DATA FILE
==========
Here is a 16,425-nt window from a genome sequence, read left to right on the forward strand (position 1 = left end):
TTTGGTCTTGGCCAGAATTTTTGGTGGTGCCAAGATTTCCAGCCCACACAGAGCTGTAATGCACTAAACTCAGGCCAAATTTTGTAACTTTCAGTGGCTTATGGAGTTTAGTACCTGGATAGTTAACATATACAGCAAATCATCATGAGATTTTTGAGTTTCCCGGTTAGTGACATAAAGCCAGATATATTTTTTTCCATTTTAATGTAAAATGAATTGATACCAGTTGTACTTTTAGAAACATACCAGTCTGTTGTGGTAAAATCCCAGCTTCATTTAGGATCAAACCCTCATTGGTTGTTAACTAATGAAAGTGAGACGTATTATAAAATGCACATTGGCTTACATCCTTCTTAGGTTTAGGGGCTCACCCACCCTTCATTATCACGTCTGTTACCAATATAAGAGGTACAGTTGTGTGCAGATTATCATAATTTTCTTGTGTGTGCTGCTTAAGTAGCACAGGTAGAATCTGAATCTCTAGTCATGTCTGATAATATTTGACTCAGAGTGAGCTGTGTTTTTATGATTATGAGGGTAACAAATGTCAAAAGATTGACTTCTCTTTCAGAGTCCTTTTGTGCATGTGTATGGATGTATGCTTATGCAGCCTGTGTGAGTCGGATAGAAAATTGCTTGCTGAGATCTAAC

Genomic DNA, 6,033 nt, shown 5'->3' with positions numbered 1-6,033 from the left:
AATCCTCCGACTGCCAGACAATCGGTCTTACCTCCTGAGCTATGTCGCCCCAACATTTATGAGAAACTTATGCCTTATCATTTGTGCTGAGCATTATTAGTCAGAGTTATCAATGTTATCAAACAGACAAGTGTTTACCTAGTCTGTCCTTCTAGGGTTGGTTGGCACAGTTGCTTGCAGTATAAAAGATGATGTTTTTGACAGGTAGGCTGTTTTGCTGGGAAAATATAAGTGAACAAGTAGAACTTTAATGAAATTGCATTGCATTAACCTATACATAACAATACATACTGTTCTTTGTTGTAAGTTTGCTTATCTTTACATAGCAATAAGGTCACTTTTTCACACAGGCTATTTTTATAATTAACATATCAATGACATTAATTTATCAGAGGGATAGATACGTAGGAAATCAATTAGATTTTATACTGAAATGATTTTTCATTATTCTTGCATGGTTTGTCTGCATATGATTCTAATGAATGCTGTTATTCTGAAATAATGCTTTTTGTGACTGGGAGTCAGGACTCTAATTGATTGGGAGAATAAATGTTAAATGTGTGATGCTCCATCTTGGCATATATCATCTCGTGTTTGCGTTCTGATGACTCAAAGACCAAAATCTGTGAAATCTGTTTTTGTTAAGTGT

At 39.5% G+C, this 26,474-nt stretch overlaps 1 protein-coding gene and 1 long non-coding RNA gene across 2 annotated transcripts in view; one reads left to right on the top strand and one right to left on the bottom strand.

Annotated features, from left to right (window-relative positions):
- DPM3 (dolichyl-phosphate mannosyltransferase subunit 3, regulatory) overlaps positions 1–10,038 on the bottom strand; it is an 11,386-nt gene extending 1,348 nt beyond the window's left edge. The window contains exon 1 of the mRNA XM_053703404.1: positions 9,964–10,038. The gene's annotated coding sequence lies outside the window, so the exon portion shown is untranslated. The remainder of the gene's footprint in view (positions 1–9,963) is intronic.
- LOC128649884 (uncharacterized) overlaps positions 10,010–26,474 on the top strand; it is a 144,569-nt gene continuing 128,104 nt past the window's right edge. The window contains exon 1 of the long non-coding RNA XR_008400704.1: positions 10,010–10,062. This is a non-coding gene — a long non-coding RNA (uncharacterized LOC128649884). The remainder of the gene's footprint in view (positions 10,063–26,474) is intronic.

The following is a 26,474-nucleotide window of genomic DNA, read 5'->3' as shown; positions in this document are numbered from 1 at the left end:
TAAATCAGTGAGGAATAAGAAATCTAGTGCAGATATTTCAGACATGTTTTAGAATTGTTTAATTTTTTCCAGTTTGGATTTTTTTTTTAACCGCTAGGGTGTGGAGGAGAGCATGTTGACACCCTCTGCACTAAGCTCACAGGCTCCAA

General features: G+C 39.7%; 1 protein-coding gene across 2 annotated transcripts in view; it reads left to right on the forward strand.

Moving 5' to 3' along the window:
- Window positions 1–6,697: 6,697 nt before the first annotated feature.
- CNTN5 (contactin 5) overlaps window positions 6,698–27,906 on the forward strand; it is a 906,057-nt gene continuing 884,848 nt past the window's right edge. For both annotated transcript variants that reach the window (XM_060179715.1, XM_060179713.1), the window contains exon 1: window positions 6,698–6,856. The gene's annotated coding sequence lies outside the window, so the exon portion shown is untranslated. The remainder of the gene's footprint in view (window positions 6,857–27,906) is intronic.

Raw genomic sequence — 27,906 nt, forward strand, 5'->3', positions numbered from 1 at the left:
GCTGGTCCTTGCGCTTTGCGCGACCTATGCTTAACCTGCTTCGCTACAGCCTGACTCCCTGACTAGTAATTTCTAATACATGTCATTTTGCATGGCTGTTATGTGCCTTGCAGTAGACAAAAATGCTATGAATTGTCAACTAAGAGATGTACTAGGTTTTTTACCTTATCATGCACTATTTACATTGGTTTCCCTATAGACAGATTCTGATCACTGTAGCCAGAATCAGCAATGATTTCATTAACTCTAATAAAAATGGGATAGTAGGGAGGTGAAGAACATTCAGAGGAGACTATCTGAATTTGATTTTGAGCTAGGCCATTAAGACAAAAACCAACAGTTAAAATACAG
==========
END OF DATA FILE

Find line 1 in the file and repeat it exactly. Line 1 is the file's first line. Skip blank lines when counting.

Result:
Here is a 16,425-nt window from a genome sequence, read left to right on the forward strand (position 1 = left end):